01. Sleepless Nights (4:15)
02. I’ll Be Your Baby Tonight (3:18)
03. Jesus, Etc. (Live at the Living Room) (3:45)
04. Sweet Dreams (feat. Norah Jones) (3:18)
05. Cry, Cry, Cry (Live at the Living Room) (3:14)
06. Picture In a Frame (3:35)
07. Hands On the Wheel (Live in Austin) (4:18)
08. She (Live 2004: Audio) (4:30)
09. My Blue Heaven (2:22)
10. Peace (3:53)
m4a 256 kbps | 72 MB | UL | TB
The great Irish jazz blues singer, Mary Coughlan demands virtuoso, spare support that lets her work her phrases until they ring with character. She is one of the world’s greatest blues jazz vocalists of modern times, but is still very much underrated. Her voice has a unique jazz and blues-inflected timbre with a gorgeous Irish lilt to it. Her phrasing is immaculate, and her voice has a passion and sincerity that is a joy to hear. This lady knows through personal experience exactly what she is singing and talking about. She is a lady who cares about humanity, and is never afraid to voice her opinion.
mp3 320 kbps | 113 MB | UL
What’s terrific about this album is the sound of Charlie Louvin’s voice. Weathered and worn by his 79 years, its fragility underscores the humanity in the morality plays he favors, like the gentle pledge of faith “The Christian Life.” What’s disappointing is its lack of imagination. Despite the presence of skilled contemporary songwriters like Elvis Costello and Wilco’s Jeff Tweedy, the only new tune is “Ira,” Louvin’s tribute to his late, high-tenor-singing brother. As the Louvin Brothers, Charlie and Ira took shape-note-based close-harmony singing to the pinnacle of country music in the 1940s and ’50s, earning a place in the Country Music Hall of Fame. On these dozen songs, Louvin’s joined on vocals by George Jones, Alex McManus of Bright Eyes, Will Oldham, Bobby Bare, Tom T. Hall, Tweedy, Costello, and others, with Marty Stuart on mandolin and a crack studio band including Chris Scruggs of BR-549 and angelic vocalist Dianne Berry. Bare and Berry manage to make magic with Louvin; the rest do their best with chestnuts like “Kneeling Drunkard’s Plea” and “Worried Man Blues,” although Jones’s voice is, sadly, ravaged, and the bursts of guitar feedback on the Louvins classic “Great Atomic Power” are absurd. Nonetheless, this album is a welcome return for a country pioneer after a 10-year hiatus from recording. –Ted Drozdowski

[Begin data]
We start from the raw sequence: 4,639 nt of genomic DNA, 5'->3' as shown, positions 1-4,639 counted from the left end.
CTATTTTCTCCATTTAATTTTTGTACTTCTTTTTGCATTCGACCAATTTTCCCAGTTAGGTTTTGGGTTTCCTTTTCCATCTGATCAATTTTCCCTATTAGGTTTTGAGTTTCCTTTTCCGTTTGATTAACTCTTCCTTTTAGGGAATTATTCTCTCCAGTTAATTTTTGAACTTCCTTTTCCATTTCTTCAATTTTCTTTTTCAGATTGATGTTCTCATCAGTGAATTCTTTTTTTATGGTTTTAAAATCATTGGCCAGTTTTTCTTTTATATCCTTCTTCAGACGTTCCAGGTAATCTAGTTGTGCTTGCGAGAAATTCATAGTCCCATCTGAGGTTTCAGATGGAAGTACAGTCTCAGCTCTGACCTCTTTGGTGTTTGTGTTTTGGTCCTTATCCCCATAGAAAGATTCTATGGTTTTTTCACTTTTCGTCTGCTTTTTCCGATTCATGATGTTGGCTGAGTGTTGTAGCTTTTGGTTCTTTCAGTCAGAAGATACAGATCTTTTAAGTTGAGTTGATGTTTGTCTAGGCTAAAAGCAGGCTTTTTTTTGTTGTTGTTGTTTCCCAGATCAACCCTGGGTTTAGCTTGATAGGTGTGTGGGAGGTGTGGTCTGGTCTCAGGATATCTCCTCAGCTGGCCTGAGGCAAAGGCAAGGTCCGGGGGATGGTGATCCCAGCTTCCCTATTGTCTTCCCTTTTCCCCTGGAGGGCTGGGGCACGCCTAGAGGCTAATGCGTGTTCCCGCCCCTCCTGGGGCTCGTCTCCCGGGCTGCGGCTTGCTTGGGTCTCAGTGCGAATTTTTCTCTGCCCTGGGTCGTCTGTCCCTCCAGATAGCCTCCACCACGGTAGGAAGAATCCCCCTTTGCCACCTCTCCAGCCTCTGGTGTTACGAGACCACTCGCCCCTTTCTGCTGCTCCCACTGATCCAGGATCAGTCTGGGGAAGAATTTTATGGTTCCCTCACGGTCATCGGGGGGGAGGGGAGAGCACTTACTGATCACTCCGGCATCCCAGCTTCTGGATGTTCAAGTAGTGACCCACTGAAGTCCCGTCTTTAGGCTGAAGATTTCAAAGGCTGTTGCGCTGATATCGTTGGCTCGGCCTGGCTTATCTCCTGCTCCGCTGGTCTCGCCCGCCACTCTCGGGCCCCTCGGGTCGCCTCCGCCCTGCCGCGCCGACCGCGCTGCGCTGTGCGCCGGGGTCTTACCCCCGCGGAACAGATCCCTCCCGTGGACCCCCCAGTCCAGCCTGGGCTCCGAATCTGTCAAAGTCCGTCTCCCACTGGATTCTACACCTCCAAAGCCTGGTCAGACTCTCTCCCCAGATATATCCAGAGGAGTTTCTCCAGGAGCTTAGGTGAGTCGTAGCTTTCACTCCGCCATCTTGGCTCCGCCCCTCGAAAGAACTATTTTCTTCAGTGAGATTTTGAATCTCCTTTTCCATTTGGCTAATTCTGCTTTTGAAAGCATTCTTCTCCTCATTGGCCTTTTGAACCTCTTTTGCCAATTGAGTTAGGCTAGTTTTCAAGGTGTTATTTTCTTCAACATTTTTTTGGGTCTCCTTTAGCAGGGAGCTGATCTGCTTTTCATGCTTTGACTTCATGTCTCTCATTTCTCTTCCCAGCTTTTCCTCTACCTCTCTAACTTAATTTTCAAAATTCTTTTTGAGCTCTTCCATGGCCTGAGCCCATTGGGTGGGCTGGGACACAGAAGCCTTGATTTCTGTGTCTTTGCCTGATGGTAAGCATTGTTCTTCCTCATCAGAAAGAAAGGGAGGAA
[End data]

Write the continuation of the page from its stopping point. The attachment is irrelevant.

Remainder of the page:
mp3 256 kbps | 74 MB | UL
On Love Songs: A Time You May Embrace, Warren is once again joined by her talented backing band, The Faculty, and she cites such diverse influences as Dusty Springfield, Paul Simon, Bill Withers, and Donny Hathaway.